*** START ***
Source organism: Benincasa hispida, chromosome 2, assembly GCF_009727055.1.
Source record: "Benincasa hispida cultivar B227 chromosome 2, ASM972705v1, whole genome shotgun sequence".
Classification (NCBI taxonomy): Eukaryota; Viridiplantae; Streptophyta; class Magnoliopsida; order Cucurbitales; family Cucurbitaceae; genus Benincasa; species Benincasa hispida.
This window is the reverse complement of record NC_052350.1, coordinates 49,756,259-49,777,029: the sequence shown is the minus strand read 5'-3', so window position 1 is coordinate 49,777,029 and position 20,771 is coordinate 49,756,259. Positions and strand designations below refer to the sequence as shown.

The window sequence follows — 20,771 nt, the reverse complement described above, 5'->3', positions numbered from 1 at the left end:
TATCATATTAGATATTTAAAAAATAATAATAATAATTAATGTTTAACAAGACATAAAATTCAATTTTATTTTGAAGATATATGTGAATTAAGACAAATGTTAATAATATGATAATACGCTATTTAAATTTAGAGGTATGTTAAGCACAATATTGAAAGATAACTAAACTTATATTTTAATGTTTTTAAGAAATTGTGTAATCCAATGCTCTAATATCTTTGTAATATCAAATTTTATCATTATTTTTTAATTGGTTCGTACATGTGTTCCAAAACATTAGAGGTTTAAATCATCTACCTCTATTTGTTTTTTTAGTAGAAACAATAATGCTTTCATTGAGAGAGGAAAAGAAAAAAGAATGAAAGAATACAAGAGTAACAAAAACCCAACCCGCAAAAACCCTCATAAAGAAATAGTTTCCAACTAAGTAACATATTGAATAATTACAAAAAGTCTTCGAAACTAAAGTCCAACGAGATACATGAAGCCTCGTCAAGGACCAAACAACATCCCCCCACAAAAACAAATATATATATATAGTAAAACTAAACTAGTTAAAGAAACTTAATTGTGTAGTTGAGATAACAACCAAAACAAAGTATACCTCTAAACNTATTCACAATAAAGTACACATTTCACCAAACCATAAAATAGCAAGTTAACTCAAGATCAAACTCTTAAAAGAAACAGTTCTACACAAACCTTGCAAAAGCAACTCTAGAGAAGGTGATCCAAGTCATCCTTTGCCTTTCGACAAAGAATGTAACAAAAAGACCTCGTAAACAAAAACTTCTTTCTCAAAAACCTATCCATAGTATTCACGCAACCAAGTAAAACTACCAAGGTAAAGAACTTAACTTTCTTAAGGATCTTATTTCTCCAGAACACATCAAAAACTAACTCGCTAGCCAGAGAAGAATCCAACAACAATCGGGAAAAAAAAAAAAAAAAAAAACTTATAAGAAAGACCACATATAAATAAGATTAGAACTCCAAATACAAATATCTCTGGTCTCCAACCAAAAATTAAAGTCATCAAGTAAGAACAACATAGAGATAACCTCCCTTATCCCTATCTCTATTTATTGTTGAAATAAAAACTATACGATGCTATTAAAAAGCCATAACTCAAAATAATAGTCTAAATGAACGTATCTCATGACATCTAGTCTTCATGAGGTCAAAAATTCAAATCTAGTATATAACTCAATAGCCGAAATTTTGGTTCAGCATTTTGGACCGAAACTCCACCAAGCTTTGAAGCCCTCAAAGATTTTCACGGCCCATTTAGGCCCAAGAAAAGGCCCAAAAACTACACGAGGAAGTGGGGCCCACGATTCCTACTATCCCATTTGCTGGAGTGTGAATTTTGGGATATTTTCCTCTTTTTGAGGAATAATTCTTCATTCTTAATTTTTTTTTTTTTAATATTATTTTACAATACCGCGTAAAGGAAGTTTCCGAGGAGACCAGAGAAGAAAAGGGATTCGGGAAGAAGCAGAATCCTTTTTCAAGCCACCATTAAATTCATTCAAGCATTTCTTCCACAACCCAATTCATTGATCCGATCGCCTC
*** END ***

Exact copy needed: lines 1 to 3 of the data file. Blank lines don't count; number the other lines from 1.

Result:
Source organism: Benincasa hispida, chromosome 2, assembly GCF_009727055.1.
Source record: "Benincasa hispida cultivar B227 chromosome 2, ASM972705v1, whole genome shotgun sequence".
Classification (NCBI taxonomy): Eukaryota; Viridiplantae; Streptophyta; class Magnoliopsida; order Cucurbitales; family Cucurbitaceae; genus Benincasa; species Benincasa hispida.